Management of UK equity portfolios

Quarterly Bulletin 1987 Q2
Published on 01 June 1987

In January and February this year, interviews were carried out, on behalf of the City Capital Markets Committee, with eighteen of the largest fund managers in the United Kingdom, in an attempt to examine how large UK equity portfolios are managed and to assess the implications for quoted companies. The survey was carried out in response to the concerns expressed by a number of industrial and commercial companies that fund managers' attitudes are too short term, leading to a tendency for the stock market to undervalue some companies, especially those investing heavily in research and development, therefore making such companies vulnerable to takeover. The survey included independent managers, insurance companies, pension funds, and merchant banks. The managers in the survey group handled UK equities totalling £63.7 billion-around 20% of the UK equity market. This article sets out the main findings. Among the main points are:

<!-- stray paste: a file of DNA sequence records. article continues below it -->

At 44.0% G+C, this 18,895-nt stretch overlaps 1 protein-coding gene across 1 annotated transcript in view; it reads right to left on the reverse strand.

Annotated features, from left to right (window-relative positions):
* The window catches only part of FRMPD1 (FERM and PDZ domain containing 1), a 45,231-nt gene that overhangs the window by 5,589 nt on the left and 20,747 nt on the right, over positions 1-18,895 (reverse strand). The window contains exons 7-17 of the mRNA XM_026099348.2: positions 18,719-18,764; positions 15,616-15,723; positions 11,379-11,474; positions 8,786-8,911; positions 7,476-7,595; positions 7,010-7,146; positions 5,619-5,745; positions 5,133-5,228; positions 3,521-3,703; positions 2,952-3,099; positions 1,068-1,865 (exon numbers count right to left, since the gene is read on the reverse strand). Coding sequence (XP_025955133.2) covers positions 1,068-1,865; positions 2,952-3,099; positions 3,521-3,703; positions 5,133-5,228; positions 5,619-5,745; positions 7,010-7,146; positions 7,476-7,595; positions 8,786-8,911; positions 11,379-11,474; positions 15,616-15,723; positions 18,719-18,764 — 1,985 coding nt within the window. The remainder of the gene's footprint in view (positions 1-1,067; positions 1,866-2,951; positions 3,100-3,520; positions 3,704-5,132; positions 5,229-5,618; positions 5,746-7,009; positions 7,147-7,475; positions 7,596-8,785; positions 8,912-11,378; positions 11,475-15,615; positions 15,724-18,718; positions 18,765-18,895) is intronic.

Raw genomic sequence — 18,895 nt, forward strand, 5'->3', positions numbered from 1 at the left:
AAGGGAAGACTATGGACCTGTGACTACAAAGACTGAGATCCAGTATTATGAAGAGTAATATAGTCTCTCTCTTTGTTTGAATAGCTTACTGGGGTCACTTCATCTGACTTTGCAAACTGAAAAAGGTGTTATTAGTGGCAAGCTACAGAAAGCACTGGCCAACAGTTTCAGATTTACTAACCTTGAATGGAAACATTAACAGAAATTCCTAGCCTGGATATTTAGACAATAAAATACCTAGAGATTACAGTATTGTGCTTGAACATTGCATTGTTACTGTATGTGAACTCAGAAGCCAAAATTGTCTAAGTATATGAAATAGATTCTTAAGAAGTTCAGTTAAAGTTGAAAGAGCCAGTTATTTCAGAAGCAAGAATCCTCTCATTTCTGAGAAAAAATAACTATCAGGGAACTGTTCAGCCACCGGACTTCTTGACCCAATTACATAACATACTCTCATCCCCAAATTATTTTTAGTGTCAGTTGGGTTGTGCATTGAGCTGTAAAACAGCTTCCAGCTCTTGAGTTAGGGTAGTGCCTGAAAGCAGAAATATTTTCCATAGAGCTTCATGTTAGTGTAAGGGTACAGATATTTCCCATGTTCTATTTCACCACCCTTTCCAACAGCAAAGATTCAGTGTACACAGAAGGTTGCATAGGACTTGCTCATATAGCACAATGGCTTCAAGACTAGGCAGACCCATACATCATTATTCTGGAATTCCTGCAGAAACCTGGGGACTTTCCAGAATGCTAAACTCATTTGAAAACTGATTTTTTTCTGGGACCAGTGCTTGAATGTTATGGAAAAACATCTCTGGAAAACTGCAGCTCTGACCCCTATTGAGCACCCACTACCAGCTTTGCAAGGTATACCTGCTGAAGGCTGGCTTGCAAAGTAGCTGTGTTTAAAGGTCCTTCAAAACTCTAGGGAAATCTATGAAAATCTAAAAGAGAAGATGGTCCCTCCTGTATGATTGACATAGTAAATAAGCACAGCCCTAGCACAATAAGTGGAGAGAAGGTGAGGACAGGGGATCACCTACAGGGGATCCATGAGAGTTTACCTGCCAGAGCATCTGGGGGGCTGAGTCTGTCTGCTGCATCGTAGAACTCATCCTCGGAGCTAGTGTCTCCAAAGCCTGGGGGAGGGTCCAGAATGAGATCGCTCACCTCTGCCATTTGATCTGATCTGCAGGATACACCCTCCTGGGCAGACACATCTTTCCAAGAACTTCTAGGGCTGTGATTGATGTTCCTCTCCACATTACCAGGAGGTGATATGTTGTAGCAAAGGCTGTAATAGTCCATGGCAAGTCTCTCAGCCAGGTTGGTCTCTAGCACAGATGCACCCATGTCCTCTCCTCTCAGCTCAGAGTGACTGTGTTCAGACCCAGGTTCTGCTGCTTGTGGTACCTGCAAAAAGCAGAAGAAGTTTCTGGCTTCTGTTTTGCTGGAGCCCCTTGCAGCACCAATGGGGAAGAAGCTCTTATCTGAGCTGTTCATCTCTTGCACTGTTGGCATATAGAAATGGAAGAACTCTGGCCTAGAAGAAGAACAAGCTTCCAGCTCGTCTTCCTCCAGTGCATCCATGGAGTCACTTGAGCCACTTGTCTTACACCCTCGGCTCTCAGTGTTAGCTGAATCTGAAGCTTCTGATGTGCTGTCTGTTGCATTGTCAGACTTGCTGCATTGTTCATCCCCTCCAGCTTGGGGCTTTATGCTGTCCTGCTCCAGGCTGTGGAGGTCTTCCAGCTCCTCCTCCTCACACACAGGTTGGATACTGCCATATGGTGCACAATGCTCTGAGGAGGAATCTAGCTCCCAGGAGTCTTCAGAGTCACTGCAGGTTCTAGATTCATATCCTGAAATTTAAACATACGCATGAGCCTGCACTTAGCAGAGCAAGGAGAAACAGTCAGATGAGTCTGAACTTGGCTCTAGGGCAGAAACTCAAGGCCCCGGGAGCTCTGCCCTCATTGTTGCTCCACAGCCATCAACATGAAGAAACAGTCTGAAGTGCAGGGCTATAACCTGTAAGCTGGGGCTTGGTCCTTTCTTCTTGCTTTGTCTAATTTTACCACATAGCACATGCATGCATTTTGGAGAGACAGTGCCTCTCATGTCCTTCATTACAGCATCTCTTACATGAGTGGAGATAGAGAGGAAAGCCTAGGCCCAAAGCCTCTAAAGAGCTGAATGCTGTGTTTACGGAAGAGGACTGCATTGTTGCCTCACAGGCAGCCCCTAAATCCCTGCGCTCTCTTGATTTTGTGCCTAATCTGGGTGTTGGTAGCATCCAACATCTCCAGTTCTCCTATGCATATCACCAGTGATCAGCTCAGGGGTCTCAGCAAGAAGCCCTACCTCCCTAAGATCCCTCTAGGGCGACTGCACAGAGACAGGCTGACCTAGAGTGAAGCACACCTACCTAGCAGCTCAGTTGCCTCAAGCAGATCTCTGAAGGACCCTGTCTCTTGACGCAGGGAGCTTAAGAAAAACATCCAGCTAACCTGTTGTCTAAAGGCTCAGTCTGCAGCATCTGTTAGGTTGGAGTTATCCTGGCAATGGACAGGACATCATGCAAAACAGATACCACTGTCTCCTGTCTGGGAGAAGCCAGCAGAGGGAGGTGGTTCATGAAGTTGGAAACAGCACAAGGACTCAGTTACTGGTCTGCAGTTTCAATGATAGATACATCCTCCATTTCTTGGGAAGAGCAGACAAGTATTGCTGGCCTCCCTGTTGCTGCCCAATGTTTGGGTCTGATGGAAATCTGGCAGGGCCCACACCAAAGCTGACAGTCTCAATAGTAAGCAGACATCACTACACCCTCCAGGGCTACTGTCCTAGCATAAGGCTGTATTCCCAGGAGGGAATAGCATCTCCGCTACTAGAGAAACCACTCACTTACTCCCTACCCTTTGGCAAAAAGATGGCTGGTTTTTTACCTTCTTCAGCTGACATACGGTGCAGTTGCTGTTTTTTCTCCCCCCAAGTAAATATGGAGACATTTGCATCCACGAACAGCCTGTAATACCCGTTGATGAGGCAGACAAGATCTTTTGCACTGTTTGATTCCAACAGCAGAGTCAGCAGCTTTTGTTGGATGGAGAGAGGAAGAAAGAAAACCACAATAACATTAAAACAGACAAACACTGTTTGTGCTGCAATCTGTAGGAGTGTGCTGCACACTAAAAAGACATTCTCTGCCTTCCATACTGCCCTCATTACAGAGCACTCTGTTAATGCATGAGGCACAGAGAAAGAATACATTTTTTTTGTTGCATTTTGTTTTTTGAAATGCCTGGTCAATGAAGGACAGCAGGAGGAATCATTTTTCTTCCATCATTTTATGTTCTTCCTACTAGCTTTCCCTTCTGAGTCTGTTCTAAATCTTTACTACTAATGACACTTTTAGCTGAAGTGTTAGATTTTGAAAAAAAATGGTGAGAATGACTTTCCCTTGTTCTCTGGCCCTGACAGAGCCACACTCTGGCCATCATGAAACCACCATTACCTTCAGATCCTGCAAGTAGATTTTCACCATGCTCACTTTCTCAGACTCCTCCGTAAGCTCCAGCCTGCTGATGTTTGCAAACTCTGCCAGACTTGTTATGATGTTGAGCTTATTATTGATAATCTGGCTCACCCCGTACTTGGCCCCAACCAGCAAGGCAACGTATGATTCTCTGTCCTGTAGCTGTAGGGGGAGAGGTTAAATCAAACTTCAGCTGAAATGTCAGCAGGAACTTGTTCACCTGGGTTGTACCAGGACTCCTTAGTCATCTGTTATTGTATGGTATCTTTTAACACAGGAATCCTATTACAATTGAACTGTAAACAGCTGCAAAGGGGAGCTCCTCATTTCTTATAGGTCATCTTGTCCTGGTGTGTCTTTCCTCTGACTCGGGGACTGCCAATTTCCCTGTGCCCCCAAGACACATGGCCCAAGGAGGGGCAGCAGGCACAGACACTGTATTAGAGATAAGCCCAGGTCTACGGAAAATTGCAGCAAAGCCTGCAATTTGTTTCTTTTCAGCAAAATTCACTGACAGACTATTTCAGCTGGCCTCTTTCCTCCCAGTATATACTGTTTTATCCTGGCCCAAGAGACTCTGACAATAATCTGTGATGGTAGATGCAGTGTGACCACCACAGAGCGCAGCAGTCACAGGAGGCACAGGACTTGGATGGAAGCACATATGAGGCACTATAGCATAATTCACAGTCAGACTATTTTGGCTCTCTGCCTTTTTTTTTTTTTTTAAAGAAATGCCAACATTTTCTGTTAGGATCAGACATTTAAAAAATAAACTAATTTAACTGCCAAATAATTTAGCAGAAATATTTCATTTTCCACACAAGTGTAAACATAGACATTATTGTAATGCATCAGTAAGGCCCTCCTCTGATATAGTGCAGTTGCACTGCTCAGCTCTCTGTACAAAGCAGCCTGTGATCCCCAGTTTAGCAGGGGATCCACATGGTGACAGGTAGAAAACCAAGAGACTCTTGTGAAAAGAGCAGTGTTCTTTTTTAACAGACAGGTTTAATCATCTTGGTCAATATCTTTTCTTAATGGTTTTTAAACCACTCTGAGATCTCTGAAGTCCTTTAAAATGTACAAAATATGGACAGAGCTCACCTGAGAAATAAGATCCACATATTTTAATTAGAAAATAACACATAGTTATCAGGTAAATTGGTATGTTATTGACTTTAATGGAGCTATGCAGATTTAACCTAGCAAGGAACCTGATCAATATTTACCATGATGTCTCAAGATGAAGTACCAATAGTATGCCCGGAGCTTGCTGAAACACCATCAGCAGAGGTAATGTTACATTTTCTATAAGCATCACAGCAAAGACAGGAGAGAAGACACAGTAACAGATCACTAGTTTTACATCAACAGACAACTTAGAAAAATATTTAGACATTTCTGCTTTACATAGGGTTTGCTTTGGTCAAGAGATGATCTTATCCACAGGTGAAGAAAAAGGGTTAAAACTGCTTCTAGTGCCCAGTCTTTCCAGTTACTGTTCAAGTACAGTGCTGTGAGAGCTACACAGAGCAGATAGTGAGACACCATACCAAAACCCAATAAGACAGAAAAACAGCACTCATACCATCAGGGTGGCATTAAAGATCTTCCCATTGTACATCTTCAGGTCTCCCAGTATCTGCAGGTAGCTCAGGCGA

• Pressures on fund managers to achieve good performance have increased in recent years, particularly regarding unit and investment trusts and the outside management of pension funds. This has led to more intensive management of portfolios.

  • But it is not clear that fund managers are necessarily taking a more short-term view of the prospects for companies. A number of managers try to beat the index by looking for shares which are undervalued relative to the fundamental strengths of the company.

  • There seems to be a strong predisposition on the part of a number of fund managers to support the incumbent management of a target company in a contested bid.
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